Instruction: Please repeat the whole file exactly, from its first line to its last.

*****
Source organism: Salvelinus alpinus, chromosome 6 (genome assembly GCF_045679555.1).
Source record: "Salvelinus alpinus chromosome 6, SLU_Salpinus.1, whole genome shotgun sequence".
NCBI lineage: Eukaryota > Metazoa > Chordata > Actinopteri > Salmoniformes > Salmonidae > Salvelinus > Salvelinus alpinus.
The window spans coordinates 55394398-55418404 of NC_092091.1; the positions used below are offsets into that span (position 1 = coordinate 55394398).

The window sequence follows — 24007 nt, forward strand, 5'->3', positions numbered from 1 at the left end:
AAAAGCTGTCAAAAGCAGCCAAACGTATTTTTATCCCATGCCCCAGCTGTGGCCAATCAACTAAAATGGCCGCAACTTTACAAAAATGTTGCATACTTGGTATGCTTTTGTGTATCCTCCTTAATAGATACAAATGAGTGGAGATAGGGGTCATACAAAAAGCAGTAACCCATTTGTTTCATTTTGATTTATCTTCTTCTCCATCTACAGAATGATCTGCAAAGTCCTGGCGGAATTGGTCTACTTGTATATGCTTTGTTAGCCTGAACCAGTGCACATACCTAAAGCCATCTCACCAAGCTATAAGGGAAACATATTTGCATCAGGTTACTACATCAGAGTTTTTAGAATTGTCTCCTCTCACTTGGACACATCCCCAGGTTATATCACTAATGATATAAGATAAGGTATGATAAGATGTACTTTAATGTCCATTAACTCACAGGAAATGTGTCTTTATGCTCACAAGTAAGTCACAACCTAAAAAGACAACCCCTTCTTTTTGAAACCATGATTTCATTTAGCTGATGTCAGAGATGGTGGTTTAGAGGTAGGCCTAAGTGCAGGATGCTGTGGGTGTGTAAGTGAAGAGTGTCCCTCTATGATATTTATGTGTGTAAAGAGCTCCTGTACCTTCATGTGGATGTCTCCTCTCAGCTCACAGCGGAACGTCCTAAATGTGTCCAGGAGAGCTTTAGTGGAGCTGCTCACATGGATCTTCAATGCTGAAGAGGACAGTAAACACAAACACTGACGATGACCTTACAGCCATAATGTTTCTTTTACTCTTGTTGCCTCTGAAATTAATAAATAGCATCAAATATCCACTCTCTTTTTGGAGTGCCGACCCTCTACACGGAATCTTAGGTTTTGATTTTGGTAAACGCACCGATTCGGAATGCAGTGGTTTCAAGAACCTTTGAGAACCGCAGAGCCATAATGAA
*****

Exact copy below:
Source organism: Salvelinus alpinus, chromosome 6 (genome assembly GCF_045679555.1).
Source record: "Salvelinus alpinus chromosome 6, SLU_Salpinus.1, whole genome shotgun sequence".
NCBI lineage: Eukaryota > Metazoa > Chordata > Actinopteri > Salmoniformes > Salmonidae > Salvelinus > Salvelinus alpinus.
The window spans coordinates 55394398-55418404 of NC_092091.1; the positions used below are offsets into that span (position 1 = coordinate 55394398).

The window sequence follows — 24007 nt, forward strand, 5'->3', positions numbered from 1 at the left end:
AAAAGCTGTCAAAAGCAGCCAAACGTATTTTTATCCCATGCCCCAGCTGTGGCCAATCAACTAAAATGGCCGCAACTTTACAAAAATGTTGCATACTTGGTATGCTTTTGTGTATCCTCCTTAATAGATACAAATGAGTGGAGATAGGGGTCATACAAAAAGCAGTAACCCATTTGTTTCATTTTGATTTATCTTCTTCTCCATCTACAGAATGATCTGCAAAGTCCTGGCGGAATTGGTCTACTTGTATATGCTTTGTTAGCCTGAACCAGTGCACATACCTAAAGCCATCTCACCAAGCTATAAGGGAAACATATTTGCATCAGGTTACTACATCAGAGTTTTTAGAATTGTCTCCTCTCACTTGGACACATCCCCAGGTTATATCACTAATGATATAAGATAAGGTATGATAAGATGTACTTTAATGTCCATTAACTCACAGGAAATGTGTCTTTATGCTCACAAGTAAGTCACAACCTAAAAAGACAACCCCTTCTTTTTGAAACCATGATTTCATTTAGCTGATGTCAGAGATGGTGGTTTAGAGGTAGGCCTAAGTGCAGGATGCTGTGGGTGTGTAAGTGAAGAGTGTCCCTCTATGATATTTATGTGTGTAAAGAGCTCCTGTACCTTCATGTGGATGTCTCCTCTCAGCTCACAGCGGAACGTCCTAAATGTGTCCAGGAGAGCTTTAGTGGAGCTGCTCACATGGATCTTCAATGCTGAAGAGGACAGTAAACACAAACACTGACGATGACCTTACAGCCATAATGTTTCTTTTACTCTTGTTGCCTCTGAAATTAATAAATAGCATCAAATATCCACTCTCTTTTTGGAGTGCCGACCCTCTACACGGAATCTTAGGTTTTGATTTTGGTAAACGCACCGATTCGGAATGCAGTGGTTTCAAGAACCTTTGAGAACCGCAGAGCCATAATGAA